It’s tiresome to hear again and again in the news about so and so coming out as gay or lesbian. There are three main ways to react to this news (spoiler alert: only one of these reactions is worth talking about):
- You don’t care if people are gay, straight, or anywhere in between. You’re happy to see Tim Cook is happy today, and you stand by him and respect his privacy (all of my Twitter feed is this, which makes me happy).
- You are very angry about gay people, for any number of antiquated reasons (you’re the worst, but luckily, you’ll probably change when somebody you know comes out to you, and you’ll eventually die. Hopefully you aren’t successful in spreading your vitriol before you go.)
- You are gay, but haven’t told anybody or are afraid to come out publicly yourself. You worry you might lose your job, or be kicked out of your apartment, or bullied, or ostracized, or attacked. If you are this, maybe, just maybe, you get a chance to be hopeful of the future. If you can’t already where you live, you might one day be able to get married, have pretty basic human rights, and be able to openly love the person/people you care about. This is the important one, and that’s why a CEO in the Fortune 500 coming out is a big deal in 2014.
If you don’t care about this news, good. You’re not the problem. You can move on with your day, a little happier one more person doesn’t have to hide a part of themselves anymore. We’re all human.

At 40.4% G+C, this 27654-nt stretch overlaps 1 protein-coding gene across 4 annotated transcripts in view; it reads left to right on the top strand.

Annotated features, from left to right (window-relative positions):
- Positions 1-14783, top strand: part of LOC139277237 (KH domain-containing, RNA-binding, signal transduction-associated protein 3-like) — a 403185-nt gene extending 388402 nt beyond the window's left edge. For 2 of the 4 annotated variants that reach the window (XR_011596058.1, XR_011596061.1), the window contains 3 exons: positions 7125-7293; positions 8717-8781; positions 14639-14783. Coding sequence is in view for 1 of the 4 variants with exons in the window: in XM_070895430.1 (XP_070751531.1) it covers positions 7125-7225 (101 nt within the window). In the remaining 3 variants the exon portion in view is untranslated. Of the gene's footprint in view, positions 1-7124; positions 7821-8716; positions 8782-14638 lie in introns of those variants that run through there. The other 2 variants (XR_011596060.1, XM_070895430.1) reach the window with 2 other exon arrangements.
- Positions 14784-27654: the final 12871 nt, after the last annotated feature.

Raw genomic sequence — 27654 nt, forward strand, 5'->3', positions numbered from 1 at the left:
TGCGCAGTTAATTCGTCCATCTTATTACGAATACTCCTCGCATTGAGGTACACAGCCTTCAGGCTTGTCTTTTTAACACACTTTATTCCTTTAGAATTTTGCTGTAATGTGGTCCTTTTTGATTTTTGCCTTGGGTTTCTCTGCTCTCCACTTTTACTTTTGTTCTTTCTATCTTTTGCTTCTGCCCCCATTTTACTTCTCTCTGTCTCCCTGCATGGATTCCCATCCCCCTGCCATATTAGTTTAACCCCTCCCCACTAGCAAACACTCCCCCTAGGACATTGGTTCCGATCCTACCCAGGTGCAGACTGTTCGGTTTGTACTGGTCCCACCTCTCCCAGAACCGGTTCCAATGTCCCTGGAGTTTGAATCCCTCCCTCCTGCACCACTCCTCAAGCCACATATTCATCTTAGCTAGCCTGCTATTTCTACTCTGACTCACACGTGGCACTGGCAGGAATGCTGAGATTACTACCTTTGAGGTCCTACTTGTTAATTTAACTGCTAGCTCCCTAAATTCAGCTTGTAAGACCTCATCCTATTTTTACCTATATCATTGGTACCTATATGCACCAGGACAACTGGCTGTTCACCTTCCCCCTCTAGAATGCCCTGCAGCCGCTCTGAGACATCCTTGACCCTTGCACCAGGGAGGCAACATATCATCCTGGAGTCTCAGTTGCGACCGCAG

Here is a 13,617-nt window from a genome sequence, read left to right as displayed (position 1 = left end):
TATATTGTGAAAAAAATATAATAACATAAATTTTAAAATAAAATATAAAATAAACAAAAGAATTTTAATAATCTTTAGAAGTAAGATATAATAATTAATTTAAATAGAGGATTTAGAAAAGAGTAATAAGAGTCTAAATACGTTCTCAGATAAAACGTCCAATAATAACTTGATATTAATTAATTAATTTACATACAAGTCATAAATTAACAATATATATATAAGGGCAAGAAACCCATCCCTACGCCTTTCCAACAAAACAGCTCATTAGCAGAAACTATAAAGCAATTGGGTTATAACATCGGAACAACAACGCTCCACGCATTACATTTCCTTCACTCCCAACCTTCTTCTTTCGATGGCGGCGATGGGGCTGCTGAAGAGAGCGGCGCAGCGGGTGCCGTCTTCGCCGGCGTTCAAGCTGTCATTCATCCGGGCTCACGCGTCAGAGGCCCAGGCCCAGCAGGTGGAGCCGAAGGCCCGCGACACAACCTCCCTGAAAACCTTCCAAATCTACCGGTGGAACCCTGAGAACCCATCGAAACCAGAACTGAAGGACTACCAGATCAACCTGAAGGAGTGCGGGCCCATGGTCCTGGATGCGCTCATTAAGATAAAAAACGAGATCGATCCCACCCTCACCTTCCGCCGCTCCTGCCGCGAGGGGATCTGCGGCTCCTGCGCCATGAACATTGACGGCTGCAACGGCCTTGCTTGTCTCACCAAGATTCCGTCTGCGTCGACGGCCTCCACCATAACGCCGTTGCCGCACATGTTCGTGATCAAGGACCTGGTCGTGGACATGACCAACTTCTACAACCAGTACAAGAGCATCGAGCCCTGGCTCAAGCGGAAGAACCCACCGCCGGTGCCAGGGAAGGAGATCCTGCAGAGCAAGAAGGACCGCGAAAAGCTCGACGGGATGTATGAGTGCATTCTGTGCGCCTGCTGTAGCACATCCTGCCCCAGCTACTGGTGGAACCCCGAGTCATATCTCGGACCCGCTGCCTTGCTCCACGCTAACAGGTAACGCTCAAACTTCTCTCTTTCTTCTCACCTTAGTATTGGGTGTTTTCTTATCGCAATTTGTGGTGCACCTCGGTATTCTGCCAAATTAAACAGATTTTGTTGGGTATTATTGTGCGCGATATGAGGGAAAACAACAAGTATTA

This same logic applies to #gamergate, sexism, and many other kinds of discrimination. We need to keep talking about these issues. If sexist discrimination doesn’t happen to you, be happy for it and move on with your day, but be aware that it does happen. Speak up when you see it. Be part of the solution. It’s hard for men to see or be aware of sexism and harassment, because it doesn’t happen to us nearly as regularly as it does to women. And it doesn’t happen in Canada as much as it does in the States (please correct me if I am wrong on this, I know it happens here too). But it does happen everywhere there are misguided people. People who don’t realize what they’re doing or don’t care.
It’s not ok. But let’s work together to make sure there is a future where it will be a thing of the past.
Check out this week’s episode of the Ottawhat? podcast. New every Thursday!
Aleks Paleega is a pathology resident who has spent most of her life in Ottawa. Learn a little about autopsies, the tennis club scene in Ottawa, and where to go when El Camino has a 2-hour wait (which is all the time).
Ottawhat #24: Aleks Paleega